During the flight, Crystal keeps an eye on things. She says, “Being the best is not doing everything perfectly. We all make mistakes. We help each other fix problems and learn something.” The inflight service manager gives marks to every flight attendant for his/her performance on the flight, and prizes are awarded for those who score well on this and other feedback like customer compliments.

I have to say, I was totally impressed by Crystal. I would love to start my work day under the leadership of an individual like this. And there’s no doubt in my mind that she is able to evoke “service straight from the heart:” from all who fly with her. Well done, Cathay Pacific and Crystal. Now, if only some of the American legacy carriers could pull this off….

SFO–TPE, or 777s and a Flat World

Saturday I attended a ceremony to send off United Airlines’ inaugural flight from San Francisco to Taipei. It was a party! United decorated the boarding area with paper lanterns and served dim sum and Chinese-style coffee, while brightly costumed characters circulated. United and airport brass spoke, shook hands and maximized photo ops.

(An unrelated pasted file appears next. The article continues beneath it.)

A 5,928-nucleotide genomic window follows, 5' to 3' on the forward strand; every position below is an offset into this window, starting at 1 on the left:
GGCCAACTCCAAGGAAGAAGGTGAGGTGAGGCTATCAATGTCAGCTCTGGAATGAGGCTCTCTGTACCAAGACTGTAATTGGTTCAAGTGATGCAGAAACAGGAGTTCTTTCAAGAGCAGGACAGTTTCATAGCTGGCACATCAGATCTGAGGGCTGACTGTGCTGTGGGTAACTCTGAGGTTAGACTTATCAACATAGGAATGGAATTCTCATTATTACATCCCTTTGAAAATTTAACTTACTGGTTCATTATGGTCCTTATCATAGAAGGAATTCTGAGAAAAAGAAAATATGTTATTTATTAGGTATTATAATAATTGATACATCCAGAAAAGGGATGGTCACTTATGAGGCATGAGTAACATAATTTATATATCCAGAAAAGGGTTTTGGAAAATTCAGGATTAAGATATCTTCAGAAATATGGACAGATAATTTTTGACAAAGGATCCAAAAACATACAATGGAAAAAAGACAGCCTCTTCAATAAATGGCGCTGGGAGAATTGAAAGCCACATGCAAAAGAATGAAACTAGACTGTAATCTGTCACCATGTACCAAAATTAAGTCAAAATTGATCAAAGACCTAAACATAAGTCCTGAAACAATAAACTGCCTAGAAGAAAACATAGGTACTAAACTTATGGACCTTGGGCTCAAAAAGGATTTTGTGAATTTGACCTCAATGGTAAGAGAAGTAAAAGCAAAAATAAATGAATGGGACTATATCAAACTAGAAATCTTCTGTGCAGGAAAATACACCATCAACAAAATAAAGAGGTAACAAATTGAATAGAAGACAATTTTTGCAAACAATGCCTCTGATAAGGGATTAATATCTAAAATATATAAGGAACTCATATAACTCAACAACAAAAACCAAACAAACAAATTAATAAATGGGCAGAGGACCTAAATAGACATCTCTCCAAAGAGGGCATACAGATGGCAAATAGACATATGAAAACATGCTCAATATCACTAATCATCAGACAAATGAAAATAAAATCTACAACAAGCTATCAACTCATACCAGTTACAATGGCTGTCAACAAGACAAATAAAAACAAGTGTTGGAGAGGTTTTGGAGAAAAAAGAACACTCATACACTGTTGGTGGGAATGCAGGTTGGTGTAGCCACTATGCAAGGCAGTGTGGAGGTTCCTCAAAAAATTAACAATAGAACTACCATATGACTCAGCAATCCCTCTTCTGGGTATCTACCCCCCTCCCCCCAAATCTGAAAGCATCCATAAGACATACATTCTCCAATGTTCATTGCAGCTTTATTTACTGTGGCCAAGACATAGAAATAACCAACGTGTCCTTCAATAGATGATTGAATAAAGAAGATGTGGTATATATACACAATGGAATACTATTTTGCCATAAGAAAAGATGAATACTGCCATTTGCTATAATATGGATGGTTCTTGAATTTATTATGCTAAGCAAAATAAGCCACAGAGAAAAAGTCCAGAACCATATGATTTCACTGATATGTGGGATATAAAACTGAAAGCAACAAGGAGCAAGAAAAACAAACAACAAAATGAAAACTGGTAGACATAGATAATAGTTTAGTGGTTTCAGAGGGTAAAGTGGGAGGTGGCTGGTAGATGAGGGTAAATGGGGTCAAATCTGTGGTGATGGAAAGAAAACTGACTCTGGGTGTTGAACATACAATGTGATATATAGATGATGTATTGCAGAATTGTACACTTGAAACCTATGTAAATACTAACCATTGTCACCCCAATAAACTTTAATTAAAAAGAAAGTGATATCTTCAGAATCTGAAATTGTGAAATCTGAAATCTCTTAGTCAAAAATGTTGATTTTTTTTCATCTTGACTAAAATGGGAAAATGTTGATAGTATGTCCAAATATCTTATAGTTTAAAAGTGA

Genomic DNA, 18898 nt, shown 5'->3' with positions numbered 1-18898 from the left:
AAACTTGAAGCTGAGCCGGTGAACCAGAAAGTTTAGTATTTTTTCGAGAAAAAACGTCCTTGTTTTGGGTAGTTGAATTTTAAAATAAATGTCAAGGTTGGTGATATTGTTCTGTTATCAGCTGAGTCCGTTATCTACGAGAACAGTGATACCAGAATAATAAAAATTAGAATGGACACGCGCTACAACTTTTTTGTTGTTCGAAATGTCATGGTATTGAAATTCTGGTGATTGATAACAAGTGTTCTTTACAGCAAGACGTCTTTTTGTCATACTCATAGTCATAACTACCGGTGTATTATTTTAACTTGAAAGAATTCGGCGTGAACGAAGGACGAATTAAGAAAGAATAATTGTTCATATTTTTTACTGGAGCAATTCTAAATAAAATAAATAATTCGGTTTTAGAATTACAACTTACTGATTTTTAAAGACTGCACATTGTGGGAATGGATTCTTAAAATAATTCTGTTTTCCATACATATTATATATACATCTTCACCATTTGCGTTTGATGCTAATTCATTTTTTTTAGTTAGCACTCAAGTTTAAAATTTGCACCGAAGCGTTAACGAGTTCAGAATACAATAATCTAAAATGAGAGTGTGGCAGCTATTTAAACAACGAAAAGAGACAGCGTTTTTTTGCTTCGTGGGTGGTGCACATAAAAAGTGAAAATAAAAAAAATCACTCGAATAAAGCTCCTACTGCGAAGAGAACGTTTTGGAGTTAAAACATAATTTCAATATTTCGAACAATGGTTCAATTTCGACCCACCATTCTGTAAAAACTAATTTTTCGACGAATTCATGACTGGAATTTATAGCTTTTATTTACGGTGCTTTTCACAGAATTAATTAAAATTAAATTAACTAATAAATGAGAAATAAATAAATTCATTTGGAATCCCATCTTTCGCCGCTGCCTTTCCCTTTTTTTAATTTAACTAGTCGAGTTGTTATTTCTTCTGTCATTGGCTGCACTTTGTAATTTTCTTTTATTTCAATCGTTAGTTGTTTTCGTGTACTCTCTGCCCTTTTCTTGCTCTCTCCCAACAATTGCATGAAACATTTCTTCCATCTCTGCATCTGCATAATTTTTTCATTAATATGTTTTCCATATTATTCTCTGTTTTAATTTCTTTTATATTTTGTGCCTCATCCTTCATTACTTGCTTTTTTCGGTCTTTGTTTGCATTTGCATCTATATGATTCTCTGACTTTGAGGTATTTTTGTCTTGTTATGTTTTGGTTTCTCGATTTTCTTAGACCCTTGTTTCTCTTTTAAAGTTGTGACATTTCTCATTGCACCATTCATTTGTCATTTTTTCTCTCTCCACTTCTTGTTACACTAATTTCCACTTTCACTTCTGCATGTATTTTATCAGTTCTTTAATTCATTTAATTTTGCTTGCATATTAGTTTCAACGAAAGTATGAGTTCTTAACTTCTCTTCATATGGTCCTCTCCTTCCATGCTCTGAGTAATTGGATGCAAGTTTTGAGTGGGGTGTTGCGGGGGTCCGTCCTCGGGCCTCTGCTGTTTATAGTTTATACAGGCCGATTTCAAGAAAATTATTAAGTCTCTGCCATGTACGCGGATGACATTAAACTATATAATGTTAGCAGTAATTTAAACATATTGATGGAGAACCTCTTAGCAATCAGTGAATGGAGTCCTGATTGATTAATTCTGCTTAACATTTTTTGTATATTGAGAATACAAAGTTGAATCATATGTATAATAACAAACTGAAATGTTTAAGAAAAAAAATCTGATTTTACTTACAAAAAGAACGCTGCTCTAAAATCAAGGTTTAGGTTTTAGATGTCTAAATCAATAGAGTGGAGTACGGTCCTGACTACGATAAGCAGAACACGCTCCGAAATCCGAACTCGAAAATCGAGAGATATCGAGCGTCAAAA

Introducing a route like SFO-TPE is more than a marketing play: It’s an economic and political event. San Francisco Mayor Ed Lee spoke and, with seemingly genuine affection, reminded the audience that Taipei and San Francisco are sister cities. The two cities’ and nations’ economies will be greased by expanded air service between them, he said. (SFO-TPE was already served by EVA Air, which is based in Taiwan, China Airlines, US Airways/American and Delta.)

That day, the plane was full, and passengers ranged from business celebrities to just plain folks on vacation (or so I surmise). Mayor Lee planned to travel on the flight but had to back out when he came down with a cold: doctor’s orders. No doubt many passengers were unaware this was an inaugural flight until they arrived at the gate party.

I too often take for granted the fact that air travel fuels our international economy. This event reminded me that the world would not be flat if it weren’t for hundreds of 777s cruising the heavens every day.